Articles Tagged with Nomura Holdings

In a unanimous ruling, a U.S. Court of Appeals for the 2nd Circuit panel has turned down an appeal by Royal Bank of Scotland Group Plc (RBS) and Nomura Holdings Inc. (NMR) to overturn an order mandating that they pay $839M for the false statements, including misrepresentations, that they are accused of making while selling mortgage-backed securities to Freddie Mac (FMCC) and Fannie Mae (FNMA). The MBS fraud award was issued against the two banks in the Federal Housing Finance Agency’s securities lawsuit. FHFA has been the conservator for Fannie and Freddie ever since the US government took them over after the housing market failed in 2008.

Nomura sponsored $2B of securities that were sold to the mortgage companies. RBS was the underwriter on four of the deals. In a filing submitted to US securities regulators last month, RBS said it is looking to be indemnified by Nomura for the losses.

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Nomura Holdings (NMR) and Royal Bank of Scotland group Plc (RBS) must pay $806 million in the mortgage-backed securities lawsuit filed against them by the Federal Housing Finance Agency. $779.4 million will go to mortgage lender Freddie Mac (FMCC) while $26.6 million will go to Fannie Mae (FNMA).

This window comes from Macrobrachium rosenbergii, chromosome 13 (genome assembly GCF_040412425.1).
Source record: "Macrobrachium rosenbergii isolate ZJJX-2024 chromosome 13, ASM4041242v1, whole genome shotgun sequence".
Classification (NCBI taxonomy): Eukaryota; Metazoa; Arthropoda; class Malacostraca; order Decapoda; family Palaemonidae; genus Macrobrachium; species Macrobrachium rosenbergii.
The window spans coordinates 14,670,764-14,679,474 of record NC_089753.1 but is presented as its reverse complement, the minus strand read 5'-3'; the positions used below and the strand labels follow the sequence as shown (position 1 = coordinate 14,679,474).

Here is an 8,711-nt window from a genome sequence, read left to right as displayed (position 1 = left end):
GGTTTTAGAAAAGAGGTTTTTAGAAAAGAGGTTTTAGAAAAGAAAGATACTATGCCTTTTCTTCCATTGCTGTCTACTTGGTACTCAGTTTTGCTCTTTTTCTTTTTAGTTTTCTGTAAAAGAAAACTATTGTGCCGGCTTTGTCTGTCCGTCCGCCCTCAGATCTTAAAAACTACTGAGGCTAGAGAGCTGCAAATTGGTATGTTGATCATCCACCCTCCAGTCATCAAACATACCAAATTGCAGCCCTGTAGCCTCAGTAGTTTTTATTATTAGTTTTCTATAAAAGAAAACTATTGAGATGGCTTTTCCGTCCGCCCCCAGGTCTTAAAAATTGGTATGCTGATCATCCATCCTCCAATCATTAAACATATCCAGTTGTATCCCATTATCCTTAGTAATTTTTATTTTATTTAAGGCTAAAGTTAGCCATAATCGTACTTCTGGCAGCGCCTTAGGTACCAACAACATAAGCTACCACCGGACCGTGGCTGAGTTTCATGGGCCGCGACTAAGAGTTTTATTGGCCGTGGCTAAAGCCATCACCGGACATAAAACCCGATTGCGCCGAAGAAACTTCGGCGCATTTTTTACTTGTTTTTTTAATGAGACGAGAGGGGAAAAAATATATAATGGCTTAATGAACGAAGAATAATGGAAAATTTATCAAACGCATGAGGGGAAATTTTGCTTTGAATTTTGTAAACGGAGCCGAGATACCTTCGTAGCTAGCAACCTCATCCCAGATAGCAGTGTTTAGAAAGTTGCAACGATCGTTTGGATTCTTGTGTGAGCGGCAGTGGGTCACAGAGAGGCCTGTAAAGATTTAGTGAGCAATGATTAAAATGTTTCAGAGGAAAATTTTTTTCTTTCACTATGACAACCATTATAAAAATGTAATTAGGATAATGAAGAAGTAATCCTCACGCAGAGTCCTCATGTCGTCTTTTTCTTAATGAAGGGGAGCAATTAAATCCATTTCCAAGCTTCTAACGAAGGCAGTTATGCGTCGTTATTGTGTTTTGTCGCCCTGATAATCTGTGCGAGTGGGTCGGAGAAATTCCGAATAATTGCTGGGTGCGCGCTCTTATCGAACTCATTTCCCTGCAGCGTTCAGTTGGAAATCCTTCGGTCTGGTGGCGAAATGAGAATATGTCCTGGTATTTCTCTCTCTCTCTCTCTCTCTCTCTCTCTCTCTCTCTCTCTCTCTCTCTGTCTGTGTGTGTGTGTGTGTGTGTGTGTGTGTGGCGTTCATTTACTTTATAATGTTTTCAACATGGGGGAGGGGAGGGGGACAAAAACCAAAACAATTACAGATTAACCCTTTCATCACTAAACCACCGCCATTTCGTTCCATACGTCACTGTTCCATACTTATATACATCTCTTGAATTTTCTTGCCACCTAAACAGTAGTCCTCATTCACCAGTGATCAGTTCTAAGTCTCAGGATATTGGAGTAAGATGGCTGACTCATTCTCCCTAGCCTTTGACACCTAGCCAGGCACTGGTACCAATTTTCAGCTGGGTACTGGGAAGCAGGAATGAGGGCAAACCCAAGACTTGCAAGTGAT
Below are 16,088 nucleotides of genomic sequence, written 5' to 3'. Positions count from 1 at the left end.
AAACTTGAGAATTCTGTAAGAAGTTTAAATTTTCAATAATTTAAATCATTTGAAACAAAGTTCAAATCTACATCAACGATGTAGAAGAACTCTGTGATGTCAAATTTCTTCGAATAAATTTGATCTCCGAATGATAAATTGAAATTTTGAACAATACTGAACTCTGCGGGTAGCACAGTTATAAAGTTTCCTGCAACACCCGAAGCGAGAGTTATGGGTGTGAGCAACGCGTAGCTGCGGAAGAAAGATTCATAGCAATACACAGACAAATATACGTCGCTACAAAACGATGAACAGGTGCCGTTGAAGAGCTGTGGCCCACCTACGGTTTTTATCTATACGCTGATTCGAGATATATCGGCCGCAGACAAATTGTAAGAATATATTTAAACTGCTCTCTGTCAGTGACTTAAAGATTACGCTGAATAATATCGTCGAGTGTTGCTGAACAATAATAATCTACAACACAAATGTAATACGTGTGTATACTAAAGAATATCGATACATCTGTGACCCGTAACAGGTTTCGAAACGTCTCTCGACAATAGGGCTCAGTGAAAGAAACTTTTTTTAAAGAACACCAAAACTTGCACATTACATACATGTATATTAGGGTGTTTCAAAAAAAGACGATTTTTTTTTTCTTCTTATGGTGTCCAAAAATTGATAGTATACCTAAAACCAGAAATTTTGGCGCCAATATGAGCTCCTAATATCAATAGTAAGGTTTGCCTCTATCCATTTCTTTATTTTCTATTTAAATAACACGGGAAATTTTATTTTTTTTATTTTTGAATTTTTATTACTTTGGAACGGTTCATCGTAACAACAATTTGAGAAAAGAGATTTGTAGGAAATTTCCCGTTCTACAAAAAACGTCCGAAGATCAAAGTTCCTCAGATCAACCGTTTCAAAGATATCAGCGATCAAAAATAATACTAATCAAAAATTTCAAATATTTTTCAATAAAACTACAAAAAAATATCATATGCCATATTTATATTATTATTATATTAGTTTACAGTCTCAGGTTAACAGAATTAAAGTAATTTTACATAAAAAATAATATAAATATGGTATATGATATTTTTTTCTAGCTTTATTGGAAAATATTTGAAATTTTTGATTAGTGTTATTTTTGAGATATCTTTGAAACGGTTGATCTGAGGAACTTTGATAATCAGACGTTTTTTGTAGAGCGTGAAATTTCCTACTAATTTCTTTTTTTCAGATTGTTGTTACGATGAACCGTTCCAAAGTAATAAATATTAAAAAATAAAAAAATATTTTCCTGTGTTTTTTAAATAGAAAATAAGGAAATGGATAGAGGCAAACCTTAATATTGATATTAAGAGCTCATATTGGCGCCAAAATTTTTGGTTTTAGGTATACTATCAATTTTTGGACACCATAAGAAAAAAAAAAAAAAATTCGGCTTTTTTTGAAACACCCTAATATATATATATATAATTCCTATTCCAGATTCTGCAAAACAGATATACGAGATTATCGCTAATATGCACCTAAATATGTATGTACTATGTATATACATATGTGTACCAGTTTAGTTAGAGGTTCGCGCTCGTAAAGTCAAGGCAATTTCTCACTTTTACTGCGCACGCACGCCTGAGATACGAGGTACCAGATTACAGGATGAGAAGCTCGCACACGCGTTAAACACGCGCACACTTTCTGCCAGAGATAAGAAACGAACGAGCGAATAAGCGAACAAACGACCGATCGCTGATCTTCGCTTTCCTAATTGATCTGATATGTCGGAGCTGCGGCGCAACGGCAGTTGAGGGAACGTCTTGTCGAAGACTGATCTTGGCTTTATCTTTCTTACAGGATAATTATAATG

Judge Denise L. Cote of the Federal District Court in Manhattan was the one who found the two banks liable for making false statements when selling the securities to the two lending giants. The banks will also take back the mortgage bonds that are the basis of this lawsuit. As of the end of March, these bonds were worth up to $479 million.

It was Nomura that sponsored $2 billion of the securities purchased by Freddie and Fannie. RBS was the underwriter on four of the deals.

Closing arguments took place this week in the Federal Housing Finance Agency’s mortgage-backed securities lawsuit against Nomura Holdings Inc. (NMR). The U.S. regulator claims that the bank made false statements when selling some $2 billion in MBSs to Freddie Mac (FMCC) and Fannie Mae (FNMA).

A lawyer for the bank said that FHFA’s claimed losses were not the fault of Nomura or that of Royal Bank of Scotland (RBS), which the government is also pursuing over the securities. Instead, contended the attorney, market conditions during the 2008 economic crisis were to blame.

The is the first of 18 MBS fraud cases over about $200 million in securities that different banks sold to mortgage finance giants to go to trial. Already, FHFA has gotten $17.9 billion in settlements with the other financial firms, including JPMorgan Chase & Co. (JPM), Bank of America Corp. (BAC), and Deutsche Bank AG (DB). There was just this case and the one against Royal Bank of Scotland remaining.